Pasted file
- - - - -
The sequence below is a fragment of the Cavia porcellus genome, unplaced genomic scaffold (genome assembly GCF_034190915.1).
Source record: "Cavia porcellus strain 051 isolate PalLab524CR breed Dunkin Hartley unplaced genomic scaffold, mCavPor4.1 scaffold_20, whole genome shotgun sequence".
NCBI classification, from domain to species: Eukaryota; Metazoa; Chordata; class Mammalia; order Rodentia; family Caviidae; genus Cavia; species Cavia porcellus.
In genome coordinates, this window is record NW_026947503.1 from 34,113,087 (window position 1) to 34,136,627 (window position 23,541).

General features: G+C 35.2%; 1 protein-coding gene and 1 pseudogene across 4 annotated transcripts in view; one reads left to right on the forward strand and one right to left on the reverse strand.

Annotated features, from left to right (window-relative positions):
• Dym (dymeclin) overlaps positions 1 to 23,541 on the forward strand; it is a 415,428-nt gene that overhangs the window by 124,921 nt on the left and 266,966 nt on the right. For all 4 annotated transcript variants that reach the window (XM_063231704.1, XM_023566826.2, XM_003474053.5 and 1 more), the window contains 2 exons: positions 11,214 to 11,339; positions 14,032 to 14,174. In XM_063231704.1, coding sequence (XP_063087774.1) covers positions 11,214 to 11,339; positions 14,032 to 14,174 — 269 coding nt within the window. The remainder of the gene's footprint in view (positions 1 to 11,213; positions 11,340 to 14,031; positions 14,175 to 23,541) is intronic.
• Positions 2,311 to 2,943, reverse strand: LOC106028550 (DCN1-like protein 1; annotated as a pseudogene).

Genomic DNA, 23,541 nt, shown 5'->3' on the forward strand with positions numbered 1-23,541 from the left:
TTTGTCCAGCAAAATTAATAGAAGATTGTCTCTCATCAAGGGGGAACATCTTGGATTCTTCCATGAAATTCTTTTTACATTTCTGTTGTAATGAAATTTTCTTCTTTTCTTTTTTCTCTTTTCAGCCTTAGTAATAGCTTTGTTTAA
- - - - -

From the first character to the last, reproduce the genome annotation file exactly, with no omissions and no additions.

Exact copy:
The sequence below is a fragment of the Cavia porcellus genome, unplaced genomic scaffold (genome assembly GCF_034190915.1).
Source record: "Cavia porcellus strain 051 isolate PalLab524CR breed Dunkin Hartley unplaced genomic scaffold, mCavPor4.1 scaffold_20, whole genome shotgun sequence".
NCBI classification, from domain to species: Eukaryota; Metazoa; Chordata; class Mammalia; order Rodentia; family Caviidae; genus Cavia; species Cavia porcellus.
In genome coordinates, this window is record NW_026947503.1 from 34,113,087 (window position 1) to 34,136,627 (window position 23,541).

General features: G+C 35.2%; 1 protein-coding gene and 1 pseudogene across 4 annotated transcripts in view; one reads left to right on the forward strand and one right to left on the reverse strand.

Annotated features, from left to right (window-relative positions):
• Dym (dymeclin) overlaps positions 1 to 23,541 on the forward strand; it is a 415,428-nt gene that overhangs the window by 124,921 nt on the left and 266,966 nt on the right. For all 4 annotated transcript variants that reach the window (XM_063231704.1, XM_023566826.2, XM_003474053.5 and 1 more), the window contains 2 exons: positions 11,214 to 11,339; positions 14,032 to 14,174. In XM_063231704.1, coding sequence (XP_063087774.1) covers positions 11,214 to 11,339; positions 14,032 to 14,174 — 269 coding nt within the window. The remainder of the gene's footprint in view (positions 1 to 11,213; positions 11,340 to 14,031; positions 14,175 to 23,541) is intronic.
• Positions 2,311 to 2,943, reverse strand: LOC106028550 (DCN1-like protein 1; annotated as a pseudogene).

Genomic DNA, 23,541 nt, shown 5'->3' on the forward strand with positions numbered 1-23,541 from the left:
TTTGTCCAGCAAAATTAATAGAAGATTGTCTCTCATCAAGGGGGAACATCTTGGATTCTTCCATGAAATTCTTTTTACATTTCTGTTGTAATGAAATTTTCTTCTTTTCTTTTTTCTCTTTTCAGCCTTAGTAATAGCTTTGTTTAA